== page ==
What do you remember about Britney Spears? Watching the much-talked about documentary Framing Britney Spears, which debuts tonight on Sky and Now TV a week after landing in the US, makes you realize you've been fed a narrative about Britney Spears' life – even if you're only vaguely aware of her two-plus decades in the spotlight.
Part of The New York Times Presents series, this sympathetic documentary explores the ways in which the gross celebrity tabloid culture of the '00s tried its hardest to damage Britney Spears: by following her around and obsessively photographing her most vulnerable moments for profit, and by controlling how events in her personal life were perceived by the public. You'll be hard-pressed not to feel angry after watching it.
Since 2008, Britney Spears has been in a conservatorship operated by Jamie Spears, her father – allowing him to control her finances and other key parts of her life. It's something the documentary navigates by examining Britney's recent professional career, looking at court filings and talking to the passionate fans that make up the #FreeBritney movement who oppose the conservatorship.
It does this after running through a timeline of events that led to the conservatorship in the first place, including her personal struggles towards the end of the '00s.
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The power of Framing Britney Spears is in how it recontextualizes Spears' history in the spotlight – including her relationship and break-up with Justin Timberlake, how she was sexualized by the media even when was a teenager, and how unfunny late night hosts made her the subject of jokes.
It's a powerful reminder of how toxic and omnipresent celebrity tabloid culture around young women was in the '00s, and how figures like Paris Hilton and Lindsay Lohan entered your cultural orbit even if you were trying your best to shut them out.
By simply presenting footage from the time, the documentary successfully manages to make you question how Spears was actually treated by media. A famous Diane Sawyer interview from 2003 – rife with cynical moralistic nonsense about setting an example for young people – has aged like fine milk.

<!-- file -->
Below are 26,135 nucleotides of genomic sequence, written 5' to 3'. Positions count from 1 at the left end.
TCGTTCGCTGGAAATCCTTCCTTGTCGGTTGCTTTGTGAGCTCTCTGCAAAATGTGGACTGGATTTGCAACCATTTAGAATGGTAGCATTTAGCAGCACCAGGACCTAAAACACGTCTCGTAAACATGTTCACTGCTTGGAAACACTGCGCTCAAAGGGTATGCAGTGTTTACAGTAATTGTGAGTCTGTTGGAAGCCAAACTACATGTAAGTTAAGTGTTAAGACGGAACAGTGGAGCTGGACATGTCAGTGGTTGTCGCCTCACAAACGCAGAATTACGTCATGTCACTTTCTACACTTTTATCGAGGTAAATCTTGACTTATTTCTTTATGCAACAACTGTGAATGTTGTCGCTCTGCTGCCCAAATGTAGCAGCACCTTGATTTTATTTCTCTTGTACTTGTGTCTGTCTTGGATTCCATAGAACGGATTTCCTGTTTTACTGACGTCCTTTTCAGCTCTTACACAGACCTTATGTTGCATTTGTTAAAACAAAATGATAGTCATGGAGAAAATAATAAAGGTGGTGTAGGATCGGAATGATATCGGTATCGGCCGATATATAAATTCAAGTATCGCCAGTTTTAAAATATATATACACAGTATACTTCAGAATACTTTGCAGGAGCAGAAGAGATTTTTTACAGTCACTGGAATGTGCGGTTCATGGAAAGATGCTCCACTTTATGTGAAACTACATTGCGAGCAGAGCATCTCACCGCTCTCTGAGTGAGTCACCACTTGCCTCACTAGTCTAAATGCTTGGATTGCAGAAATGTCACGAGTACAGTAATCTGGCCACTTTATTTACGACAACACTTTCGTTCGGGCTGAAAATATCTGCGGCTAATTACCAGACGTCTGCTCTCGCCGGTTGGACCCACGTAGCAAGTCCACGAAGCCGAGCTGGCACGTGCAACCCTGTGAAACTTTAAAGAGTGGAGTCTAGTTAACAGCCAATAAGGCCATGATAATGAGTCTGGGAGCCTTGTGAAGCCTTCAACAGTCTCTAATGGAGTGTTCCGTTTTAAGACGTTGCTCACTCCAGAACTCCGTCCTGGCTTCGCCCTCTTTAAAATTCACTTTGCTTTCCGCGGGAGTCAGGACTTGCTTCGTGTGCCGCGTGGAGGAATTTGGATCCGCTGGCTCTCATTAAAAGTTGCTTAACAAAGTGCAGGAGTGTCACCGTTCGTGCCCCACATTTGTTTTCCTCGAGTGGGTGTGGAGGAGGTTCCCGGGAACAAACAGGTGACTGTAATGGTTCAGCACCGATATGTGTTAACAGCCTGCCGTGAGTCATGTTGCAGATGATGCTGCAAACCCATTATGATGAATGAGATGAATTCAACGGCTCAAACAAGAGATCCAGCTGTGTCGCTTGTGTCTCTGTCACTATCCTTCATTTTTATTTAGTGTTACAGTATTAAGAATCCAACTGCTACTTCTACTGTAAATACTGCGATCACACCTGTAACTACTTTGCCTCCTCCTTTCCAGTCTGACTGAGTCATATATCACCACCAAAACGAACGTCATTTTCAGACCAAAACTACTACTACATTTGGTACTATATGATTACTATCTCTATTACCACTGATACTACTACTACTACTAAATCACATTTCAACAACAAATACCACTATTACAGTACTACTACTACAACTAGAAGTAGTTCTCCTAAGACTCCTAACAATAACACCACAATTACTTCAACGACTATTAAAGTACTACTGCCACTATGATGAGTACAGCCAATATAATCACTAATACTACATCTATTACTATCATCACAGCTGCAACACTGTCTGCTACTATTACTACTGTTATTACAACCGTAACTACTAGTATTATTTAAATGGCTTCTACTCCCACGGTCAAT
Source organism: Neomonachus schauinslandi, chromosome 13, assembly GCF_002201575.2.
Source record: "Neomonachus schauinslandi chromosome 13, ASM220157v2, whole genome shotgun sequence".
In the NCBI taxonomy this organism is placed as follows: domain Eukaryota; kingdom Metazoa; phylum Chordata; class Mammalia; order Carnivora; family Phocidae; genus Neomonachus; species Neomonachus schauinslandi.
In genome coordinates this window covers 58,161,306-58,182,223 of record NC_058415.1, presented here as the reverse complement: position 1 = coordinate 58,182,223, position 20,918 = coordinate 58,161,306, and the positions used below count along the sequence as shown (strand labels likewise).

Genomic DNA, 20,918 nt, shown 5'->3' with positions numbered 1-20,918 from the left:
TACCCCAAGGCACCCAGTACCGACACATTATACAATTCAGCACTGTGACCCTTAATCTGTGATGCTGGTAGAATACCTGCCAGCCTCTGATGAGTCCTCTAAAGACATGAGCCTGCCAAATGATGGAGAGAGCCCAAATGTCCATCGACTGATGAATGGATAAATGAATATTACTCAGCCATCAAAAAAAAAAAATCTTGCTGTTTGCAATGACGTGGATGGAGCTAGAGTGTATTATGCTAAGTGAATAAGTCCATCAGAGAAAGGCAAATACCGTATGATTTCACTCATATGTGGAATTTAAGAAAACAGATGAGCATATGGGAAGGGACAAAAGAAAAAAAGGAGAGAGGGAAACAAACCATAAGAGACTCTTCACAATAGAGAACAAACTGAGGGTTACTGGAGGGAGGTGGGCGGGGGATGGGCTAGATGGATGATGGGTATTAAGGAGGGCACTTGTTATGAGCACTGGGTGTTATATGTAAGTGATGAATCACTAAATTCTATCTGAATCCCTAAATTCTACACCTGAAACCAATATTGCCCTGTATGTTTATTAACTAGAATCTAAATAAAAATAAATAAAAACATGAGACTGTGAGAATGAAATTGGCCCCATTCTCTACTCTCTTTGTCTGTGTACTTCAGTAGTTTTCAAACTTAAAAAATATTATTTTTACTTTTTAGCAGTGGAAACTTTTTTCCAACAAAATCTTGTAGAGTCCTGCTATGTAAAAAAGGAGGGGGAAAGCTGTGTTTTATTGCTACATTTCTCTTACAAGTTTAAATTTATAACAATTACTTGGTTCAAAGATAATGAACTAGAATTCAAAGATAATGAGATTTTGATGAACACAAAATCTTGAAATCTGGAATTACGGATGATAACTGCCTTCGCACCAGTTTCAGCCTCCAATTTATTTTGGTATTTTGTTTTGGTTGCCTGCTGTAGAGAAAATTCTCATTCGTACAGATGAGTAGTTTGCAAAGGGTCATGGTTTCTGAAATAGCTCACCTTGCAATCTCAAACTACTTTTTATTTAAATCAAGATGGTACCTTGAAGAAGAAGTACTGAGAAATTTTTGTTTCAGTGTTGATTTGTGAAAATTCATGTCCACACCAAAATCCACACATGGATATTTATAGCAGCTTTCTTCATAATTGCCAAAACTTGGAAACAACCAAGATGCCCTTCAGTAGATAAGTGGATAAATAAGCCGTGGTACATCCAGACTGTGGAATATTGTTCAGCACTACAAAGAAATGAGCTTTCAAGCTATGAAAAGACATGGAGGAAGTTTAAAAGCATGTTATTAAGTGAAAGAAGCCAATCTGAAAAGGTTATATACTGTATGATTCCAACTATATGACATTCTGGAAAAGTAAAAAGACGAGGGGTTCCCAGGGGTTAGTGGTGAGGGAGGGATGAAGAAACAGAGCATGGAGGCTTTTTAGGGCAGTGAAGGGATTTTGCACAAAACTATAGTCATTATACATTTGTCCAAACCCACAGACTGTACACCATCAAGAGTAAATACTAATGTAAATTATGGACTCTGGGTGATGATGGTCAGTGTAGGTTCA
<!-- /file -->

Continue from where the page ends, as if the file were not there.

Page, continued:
The documentary depicts Spears' story as one crafted by tabloids, opportunists and even her ex-boyfriend – who all had something to gain at her expense. It's an all-encompassing piece of work, and satisfies in just how much of her career it blitzes through in an hour and 20 minutes.
It also benefits from having sympathetic, perceptive insight from NYT's own talking heads, like critic Wesley Morris – even if it lacks the participation of Spears or her family. While the documentary clearly has good intentions, it's again a version of Spears' narrative that she doesn't get to deliver herself.
Framing Britney Spears makes fame seem like it's too heavy a price to pay, at least if you're a young woman. You'd hope that celebrity culture doesn't leave the same impact as this clearly did all these years later – but who knows how we'll feel about this period of influencers, celebrities and instant access in two decades?
Much of what you're shown in this documentary will feel like recent history, depending on your age, and yet our modern attitudes to how Spears was treated feel like they've progressed significantly since then.
Ultimately, you'll just end Framing Britney Spears wishing that Spears could fully take control of her own story again. But whether you're a fan of her music or not, it's a fascinating glimpse at the human price of celebrity culture – and the fact that those who stand to benefit pay no price at all. Don't miss it.